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E.g., 09/25/2016
E.g., 09/25/2016
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  • images of plastic, nuclear tests, chickens
  • Pluto
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Your search has returned 108333 articles:
  • News

    Nuclear blasts, other human activity signal new epoch, group argues

    Humankind’s bombs, plastics, chickens and more have altered the planet enough to usher in a new chapter in Earth’s geologic history. That’s the majority opinion of a group of 35 experts tasked with evaluating whether the current human-dominated time span, unofficially dubbed the Anthropocene, deserves a formal place in Earth’s geologic timeline alongside the Eocene and the Pliocene.

    In a...

    09/25/2016 - 06:00 Earth, Climate, Science & Society
  • Science Ticker

    A salty sea could lurk beneath the heart of Pluto

    A salty ocean more than 100 kilometers deep might lurk beneath Pluto’s icy heart, a new study suggests. The buried reservoir could have helped tip the dwarf planet over at some point in its past, bringing the heart-shaped region in line with gravitational forces from Charon, Pluto’s largest moon.

    A subsurface ocean isn’t a new idea; researchers proposed the possibility in March to...

    09/23/2016 - 17:00 Planetary Science
  • News

    New era of human embryo gene editing begins

    A Swedish scientist is gene editing healthy human embryos, and he is probably not alone, researchers say.

    Chinese researchers have twice reported editing genes in human embryos that are unable to develop into a baby (SN Online: 4/6/16; SN Online: 4/23/15). But developmental biologist Fredrik Lanner of the Karolinska Institute in Stockholm is the first researcher to publicly acknowledge...

    09/23/2016 - 16:30 Genetics, Science & Society
  • For Daily Use

    It's time to retire the five-second rule

    For some dropped foods, the five-second rule is about five seconds too long. Wet foods, such as watermelon, slurp up floor germs almost immediately, scientists report online September 2 in Applied and Environmental Microbiology.

    Robyn Miranda and Donald Schaffner of Rutgers University in New Brunswick, N.J., tested gummy candy, watermelon and buttered and unbuttered bread by dropping...

    09/23/2016 - 11:53 Health, Microbiology
  • News

    Narrowed plumbing lets flower survive summer cold snaps

    A summertime cold snap can, quite literally, take the bloom off the rose. Not so for Scotch heather — and now scientists know why.

    Thick cell walls and narrow plumbing in the alpine shrub’s stems stop deadly ice crystals from spreading to its fragile flowers during sudden summer freezes, researchers report September 15 in PLOS ONE. That lets the flowers survive and the plant make seeds...

    09/23/2016 - 07:00 Plants
  • News

    Endurance training leaves no memory in muscles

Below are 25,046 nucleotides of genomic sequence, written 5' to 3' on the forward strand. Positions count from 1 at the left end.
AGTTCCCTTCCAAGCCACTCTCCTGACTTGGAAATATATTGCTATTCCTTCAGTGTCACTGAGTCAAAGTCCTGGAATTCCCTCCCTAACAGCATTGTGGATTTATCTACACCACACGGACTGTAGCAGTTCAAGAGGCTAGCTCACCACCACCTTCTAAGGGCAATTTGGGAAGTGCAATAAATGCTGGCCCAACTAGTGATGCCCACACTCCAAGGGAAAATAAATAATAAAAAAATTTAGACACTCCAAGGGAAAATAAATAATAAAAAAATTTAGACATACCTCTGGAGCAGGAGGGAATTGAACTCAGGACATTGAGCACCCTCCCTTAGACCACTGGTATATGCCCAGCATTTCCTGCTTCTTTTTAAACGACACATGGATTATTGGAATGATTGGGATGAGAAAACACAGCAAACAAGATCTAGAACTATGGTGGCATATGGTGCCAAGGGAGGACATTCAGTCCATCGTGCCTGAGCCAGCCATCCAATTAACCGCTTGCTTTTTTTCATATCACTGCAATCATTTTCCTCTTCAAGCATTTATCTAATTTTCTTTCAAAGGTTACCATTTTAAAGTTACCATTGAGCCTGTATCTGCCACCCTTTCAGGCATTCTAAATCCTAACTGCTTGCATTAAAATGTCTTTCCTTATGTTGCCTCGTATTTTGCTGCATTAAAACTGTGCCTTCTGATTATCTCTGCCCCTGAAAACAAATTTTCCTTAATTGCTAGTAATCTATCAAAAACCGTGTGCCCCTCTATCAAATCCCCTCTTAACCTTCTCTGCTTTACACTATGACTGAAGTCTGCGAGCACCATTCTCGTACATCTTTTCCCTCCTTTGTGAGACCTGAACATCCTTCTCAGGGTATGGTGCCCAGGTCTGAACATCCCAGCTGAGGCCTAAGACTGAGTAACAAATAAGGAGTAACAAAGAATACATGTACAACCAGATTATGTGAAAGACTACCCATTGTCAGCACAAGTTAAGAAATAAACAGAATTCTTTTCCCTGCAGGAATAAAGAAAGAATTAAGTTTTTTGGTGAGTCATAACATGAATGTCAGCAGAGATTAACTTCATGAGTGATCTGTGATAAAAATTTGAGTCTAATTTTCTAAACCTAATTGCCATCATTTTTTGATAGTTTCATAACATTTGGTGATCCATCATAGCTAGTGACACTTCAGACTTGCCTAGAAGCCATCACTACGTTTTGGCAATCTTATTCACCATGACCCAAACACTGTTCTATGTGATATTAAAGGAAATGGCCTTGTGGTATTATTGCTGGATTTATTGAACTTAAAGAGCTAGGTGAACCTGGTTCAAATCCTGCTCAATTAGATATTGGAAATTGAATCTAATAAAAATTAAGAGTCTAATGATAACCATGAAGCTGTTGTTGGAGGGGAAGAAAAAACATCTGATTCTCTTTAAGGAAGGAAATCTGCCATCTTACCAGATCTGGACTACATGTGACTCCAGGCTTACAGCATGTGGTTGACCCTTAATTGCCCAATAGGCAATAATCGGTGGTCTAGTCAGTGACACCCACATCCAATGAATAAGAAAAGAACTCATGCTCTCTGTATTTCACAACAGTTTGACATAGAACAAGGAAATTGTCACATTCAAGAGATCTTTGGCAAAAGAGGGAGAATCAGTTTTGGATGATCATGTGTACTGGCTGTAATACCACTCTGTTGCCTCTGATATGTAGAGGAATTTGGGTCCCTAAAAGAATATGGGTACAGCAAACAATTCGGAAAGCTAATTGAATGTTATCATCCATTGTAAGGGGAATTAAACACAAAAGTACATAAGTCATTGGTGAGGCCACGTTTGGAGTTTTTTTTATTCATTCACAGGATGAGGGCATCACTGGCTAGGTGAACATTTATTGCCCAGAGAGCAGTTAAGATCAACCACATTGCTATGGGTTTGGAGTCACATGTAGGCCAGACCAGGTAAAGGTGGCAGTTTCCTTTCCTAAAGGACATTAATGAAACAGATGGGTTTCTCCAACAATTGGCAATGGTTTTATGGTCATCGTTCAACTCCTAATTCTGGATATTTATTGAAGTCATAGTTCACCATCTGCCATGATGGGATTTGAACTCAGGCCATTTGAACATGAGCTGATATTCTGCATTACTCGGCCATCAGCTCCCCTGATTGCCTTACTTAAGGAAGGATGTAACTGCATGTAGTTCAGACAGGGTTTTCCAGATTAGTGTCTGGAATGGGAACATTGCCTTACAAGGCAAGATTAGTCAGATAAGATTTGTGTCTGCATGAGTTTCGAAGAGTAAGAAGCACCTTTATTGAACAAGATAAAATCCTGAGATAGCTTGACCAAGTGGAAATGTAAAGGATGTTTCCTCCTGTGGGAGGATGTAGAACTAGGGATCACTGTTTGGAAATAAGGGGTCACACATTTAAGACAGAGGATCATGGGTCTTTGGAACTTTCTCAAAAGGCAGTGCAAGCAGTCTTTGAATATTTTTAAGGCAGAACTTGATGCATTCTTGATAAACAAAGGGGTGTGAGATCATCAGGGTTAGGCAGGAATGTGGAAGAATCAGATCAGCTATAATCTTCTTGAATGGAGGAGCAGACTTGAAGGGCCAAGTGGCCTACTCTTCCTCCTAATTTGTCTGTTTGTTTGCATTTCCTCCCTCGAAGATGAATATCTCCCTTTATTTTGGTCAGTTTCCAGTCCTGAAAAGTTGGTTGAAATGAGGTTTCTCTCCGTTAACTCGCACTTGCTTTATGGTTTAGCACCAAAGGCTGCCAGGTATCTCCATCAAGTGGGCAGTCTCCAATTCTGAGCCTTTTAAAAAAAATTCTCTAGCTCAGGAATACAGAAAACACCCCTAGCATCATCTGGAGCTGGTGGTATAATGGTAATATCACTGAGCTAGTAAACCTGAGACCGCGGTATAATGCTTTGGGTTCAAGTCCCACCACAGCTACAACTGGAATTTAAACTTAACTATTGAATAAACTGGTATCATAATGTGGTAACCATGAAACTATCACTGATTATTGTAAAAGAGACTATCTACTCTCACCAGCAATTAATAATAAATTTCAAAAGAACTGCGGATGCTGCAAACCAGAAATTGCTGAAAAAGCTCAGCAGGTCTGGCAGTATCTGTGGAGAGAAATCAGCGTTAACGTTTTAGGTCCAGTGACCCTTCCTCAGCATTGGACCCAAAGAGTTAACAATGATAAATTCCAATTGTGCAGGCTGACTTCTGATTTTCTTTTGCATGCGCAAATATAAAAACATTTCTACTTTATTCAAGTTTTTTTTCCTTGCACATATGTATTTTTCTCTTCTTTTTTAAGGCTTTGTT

Use it or lose it, triathletes.

    Muscles don’t have long-term memory for exercises like running, biking and swimming, a new study suggests. The old adage that once you’ve been in shape, it’s easier to get fit again could be a myth, at least for endurance athletes, researchers in Sweden report September 22 in PLOS Genetics.

    “We really challenged the statement that your muscles can...

    09/22/2016 - 14:21 Genetics, Cells
  • News

    Natural ally against global warming not as strong as thought

    A natural ally against global warming may provide far less aid than previously hoped.

    Researchers estimate that the planet’s soils will soak up about 40 percent less carbon by the end of the century than environmental simulations have predicted. That means the atmosphere in 2100 would hold an extra 4 ½ years’ worth of carbon dioxide emissions from fossil fuel burning at current rates,...

    09/22/2016 - 14:09 Earth, Climate, Ecosystems
  • 50 Years Ago

    Old-school contraptions still work for weighing astronauts

    New method to measure mass in space devised — A scale for measuring weight in space that does not depend upon the attraction of gravity has been devised.... In [William Thornton’s] method, the weight of the mass is determined [by] mechanically oscillating a weight in a tray. The heavier the mass, the slower the oscillation rate. The scale is tied to an electronic unit measuring the time...

    09/22/2016 - 07:00 Astronomy
  • News

    Single exodus from Africa gave rise to today’s non-Africans

    One wave of ancient human migrants out of Africa gave rise to all non-Africans alive today, three separate genetic studies conclude.

    Those human explorers left Africa about 50,000 to 72,000 years ago, mixed with Neandertals and spread across the world, researchers report online September 21 in Nature. The studies present data from genetically diverse and previously unrepresented...

    09/21/2016 - 15:28 Genetics, Ancestry, Climate
  • Science Ticker

    Digital rehab exposes Biblical roots of ancient Israeli scroll

    Researchers have digitally unwrapped and read an ancient Hebrew scroll that’s so charred it can’t be touched without falling apart. It turns out the document contains the oldest known Biblical text outside of the roughly 2,000-year-old Dead Sea Scrolls, the investigators say.

    Archaeologists discovered the scroll’s remnants in a synagogue’s holy ark during a 1970 excavation in Israel of...

    09/21/2016 - 14:00 Archaeology, Computing